Just four days after the splashdown of Apollo 7, the flight that returned Americans to space for the first time since the Apollo 1 fire, the Soviet Union launched Soyuz 3, its first human spaceflight since the Soyuz 1 accident in April 1967 that resulted in the death of cosmonaut Vladimir M. Komarov. Both countries had recovered from their respective tragedies, and by all appearances, the space race was back on.
On the American side, NASA redesigned the Apollo spacecraft to significantly reduce the risk of fire and carried out several uncrewed tests to certify it to carry astronauts. Apollo 4 tested not only the Command and Service Module (CSM) but was also the first all-up test of the Saturn V Moon rocket. The 9-hour flight in November 1967 was a complete success. The Lunar Module (LM) was first tested in January 1968 during Apollo 5, and again the mission was successful. The second flight of the Apollo CSM and Saturn V ran into Pogo oscillation and upper stage engine problems during the April Apollo 6 flight, but these were corrected through ground testing, clearing the way to fly astronauts on the next flight of the Saturn V. Additional ground testing of the CSM and LM cleared both spacecraft for crewed flights, and Apollo 7 completed the first crewed mission in October.
Since the Soyuz 1 accident, caused by a failure of the spacecraft’s main parachute, the Soviets redesigned the spacecraft to prevent a recurrence of that incident and also corrected other known problems with the ship, an effort that paralleled America’s recovery from the Apollo fire. The Soviets carried out several uncrewed tests of the redesigned Soyuz. In October 1967, they achieved the world’s first automatic docking of two spacecraft using uncrewed Soyuz capsules called Kosmos 186 and 188. They repeated the feat in April 1968 with Kosmos 212 and 213. And in a final rehearsal before resuming cosmonaut flights, Kosmos 238 was an uncrewed Soyuz test flight in August 1968 lasting 4 days, the same duration planned for the first piloted mission.
But Soyuz 3 was more than just a simple test flight of the redesigned spacecraft. On Oct. 25, 1968, the Soviets launched Soyuz 2 from the Baykonur Cosmodrome. Flying without a crew, Soyuz 2 was intended as a docking target for Soyuz 3 that launched the next day, with cosmonaut Georgi T. Beregovoy aboard. At 47 years of age, he was at the time the oldest person to fly in space. When he reached orbit Beregovoy was only 11 kilometers from Soyuz 2. The automatic rendezvous system brought the two craft to within 180 meters, at which point the cosmonaut took over manual control. He brought the spacecraft to within about one meter but the first docking attempt during the night side of the orbit was not successful, so Beregovoy tried again during a daylight pass. The two spacecraft apparently were misaligned and sensors aboard Soyuz 2 detected the problem and broke off the docking effort, and the pilot had used up too much fuel to try another docking attempt. At the time, Soviet authorities proclaimed the flight a success, not acknowledging until the 1980s that a docking had been planned but could not be accomplished.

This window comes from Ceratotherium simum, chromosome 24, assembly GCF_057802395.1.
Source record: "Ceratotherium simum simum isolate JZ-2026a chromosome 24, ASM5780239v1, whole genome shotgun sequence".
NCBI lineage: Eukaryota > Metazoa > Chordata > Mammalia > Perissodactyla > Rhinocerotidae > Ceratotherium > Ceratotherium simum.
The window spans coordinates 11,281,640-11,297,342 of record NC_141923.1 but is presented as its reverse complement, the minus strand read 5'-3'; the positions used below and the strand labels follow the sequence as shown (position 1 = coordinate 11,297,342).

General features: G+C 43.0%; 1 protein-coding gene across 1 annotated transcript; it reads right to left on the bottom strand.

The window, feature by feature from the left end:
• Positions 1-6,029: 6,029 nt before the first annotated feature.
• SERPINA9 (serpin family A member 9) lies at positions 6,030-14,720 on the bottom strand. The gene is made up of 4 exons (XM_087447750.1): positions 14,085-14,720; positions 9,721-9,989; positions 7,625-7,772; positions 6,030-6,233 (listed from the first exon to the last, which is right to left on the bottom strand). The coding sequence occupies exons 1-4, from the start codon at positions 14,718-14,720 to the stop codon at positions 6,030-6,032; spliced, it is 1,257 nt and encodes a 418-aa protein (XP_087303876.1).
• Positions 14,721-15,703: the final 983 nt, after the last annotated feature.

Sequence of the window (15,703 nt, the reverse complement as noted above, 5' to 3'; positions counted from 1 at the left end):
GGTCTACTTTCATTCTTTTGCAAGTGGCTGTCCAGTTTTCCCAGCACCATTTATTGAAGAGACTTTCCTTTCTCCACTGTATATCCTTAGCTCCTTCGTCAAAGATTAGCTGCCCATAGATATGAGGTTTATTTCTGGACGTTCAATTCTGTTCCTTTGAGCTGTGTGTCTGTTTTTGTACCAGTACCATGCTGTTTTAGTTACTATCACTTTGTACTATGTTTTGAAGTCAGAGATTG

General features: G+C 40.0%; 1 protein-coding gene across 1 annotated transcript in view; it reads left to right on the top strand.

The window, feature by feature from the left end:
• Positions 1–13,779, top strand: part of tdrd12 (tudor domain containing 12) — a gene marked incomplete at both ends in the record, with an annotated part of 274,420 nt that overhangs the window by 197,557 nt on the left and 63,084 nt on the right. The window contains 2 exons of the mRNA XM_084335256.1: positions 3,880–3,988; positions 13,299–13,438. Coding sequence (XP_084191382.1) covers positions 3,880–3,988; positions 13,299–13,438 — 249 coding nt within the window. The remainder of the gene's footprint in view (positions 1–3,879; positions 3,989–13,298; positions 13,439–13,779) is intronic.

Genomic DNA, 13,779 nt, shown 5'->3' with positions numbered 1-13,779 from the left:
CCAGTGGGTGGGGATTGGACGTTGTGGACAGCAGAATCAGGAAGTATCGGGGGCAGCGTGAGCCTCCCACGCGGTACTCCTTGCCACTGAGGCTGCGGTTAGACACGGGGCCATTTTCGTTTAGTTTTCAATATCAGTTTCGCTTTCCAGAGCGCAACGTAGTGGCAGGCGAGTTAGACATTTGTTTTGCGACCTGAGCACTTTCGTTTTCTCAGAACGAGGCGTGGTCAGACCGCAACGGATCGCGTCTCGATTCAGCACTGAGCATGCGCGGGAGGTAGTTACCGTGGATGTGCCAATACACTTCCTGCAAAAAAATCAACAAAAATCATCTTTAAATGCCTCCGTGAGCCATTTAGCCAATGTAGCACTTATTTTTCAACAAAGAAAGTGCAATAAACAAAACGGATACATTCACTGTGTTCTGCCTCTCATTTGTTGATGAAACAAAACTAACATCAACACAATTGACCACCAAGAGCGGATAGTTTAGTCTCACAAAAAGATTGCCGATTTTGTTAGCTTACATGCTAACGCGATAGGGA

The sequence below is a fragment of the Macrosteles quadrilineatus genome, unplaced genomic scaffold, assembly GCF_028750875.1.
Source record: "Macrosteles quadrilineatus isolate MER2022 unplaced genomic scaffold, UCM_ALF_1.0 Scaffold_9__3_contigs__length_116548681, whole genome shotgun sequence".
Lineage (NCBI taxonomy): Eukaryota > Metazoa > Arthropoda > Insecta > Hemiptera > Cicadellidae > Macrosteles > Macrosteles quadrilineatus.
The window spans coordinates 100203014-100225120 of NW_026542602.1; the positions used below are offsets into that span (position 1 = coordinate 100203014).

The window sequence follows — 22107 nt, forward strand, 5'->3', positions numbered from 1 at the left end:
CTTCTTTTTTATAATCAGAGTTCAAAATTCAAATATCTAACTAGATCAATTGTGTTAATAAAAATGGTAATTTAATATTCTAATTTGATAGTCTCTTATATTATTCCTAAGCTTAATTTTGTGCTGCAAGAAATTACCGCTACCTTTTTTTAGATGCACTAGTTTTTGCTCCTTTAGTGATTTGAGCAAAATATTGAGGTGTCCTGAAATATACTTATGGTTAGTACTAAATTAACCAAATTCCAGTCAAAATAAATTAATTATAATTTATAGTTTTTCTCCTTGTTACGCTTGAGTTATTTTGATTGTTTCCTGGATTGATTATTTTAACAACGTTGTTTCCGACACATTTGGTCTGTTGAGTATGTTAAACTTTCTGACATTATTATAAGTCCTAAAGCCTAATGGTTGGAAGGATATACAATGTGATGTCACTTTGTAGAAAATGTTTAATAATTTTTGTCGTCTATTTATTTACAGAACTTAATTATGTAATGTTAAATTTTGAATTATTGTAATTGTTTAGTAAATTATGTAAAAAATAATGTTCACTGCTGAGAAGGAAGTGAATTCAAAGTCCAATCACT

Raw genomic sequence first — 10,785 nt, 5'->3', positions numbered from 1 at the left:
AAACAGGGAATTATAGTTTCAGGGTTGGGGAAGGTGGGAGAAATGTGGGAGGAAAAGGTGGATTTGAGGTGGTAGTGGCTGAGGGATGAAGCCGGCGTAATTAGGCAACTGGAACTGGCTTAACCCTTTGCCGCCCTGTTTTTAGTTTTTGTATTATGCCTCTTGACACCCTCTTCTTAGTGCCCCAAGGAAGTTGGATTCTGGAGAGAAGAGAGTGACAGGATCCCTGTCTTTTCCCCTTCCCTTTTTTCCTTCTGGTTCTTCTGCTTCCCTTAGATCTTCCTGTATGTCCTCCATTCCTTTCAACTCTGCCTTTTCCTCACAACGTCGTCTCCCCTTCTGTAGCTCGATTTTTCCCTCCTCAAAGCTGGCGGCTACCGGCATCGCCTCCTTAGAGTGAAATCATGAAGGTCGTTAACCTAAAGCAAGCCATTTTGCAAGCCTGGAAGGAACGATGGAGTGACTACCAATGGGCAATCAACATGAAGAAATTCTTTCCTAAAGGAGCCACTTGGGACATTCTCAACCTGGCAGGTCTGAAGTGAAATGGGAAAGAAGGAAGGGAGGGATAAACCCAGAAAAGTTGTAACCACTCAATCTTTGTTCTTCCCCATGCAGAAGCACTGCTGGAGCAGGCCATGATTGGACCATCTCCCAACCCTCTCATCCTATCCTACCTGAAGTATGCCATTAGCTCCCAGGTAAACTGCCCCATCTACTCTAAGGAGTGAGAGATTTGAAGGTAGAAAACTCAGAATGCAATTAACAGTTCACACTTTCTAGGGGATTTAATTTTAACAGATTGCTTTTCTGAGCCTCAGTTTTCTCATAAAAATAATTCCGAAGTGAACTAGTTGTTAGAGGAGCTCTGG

Soyuz 2 reentered and was recovered on Oct. 28 but Beregovoy stayed in orbit two more days, during which he conducted topographical and meteorological experiments and provided a live televised tour of his spacecraft. After completing 81 orbits of the Earth, Beregovoy landed safely on Oct. 30 on the snow-covered steppes of Kazakhstan, after a flight of 94 hours and 51 minutes. The redesigned parachute system worked perfectly.
In the United States, Beregovoy’s apparently successful flight, returning Soviet cosmonauts to space for the first time since the Soyuz 1 tragedy, only added to concerns that Russia was back in the race to be first to land men on the Moon. Together with the Zond 5 uncrewed circumlunar mission in September and reconnaissance satellite images of the N-1 Moon rocket on its launch pad at Baykonur, the Soyuz 3 flight may have added pressure on NASA’s decision to send Apollo 8 to the Moon.
Soyuz 3 was Beregovoy’s only spaceflight, but he remained active in cosmonautics. Joined by fellow cosmonaut Konstantin P. Feoktistov, Beregovoy toured the United States in October 1969, hosted by astronaut Frank Borman who had visited the Soviet Union three months earlier. The tour included a stop at the Manned Spacecraft Center, now the Johnson Space Center in Houston, where Flight Director Glynn Lunney showed them through Mission Control. The two cosmonauts also visited New York City and Disneyland, accompanied by Borman and other astronauts including Eugene A. Cernan and Neil A. Armstrong. In 1972, Beregovoy became the director of the Gagarin Cosmonaut Training Center, serving in that capacity until 1987. He died on June 30, 1995, during heart surgery and is buried at Novodevichy cemetery in Moscow. His Soyuz 3 spacecraft is on display at the RKK Energiya Museum in Korolev, Russia.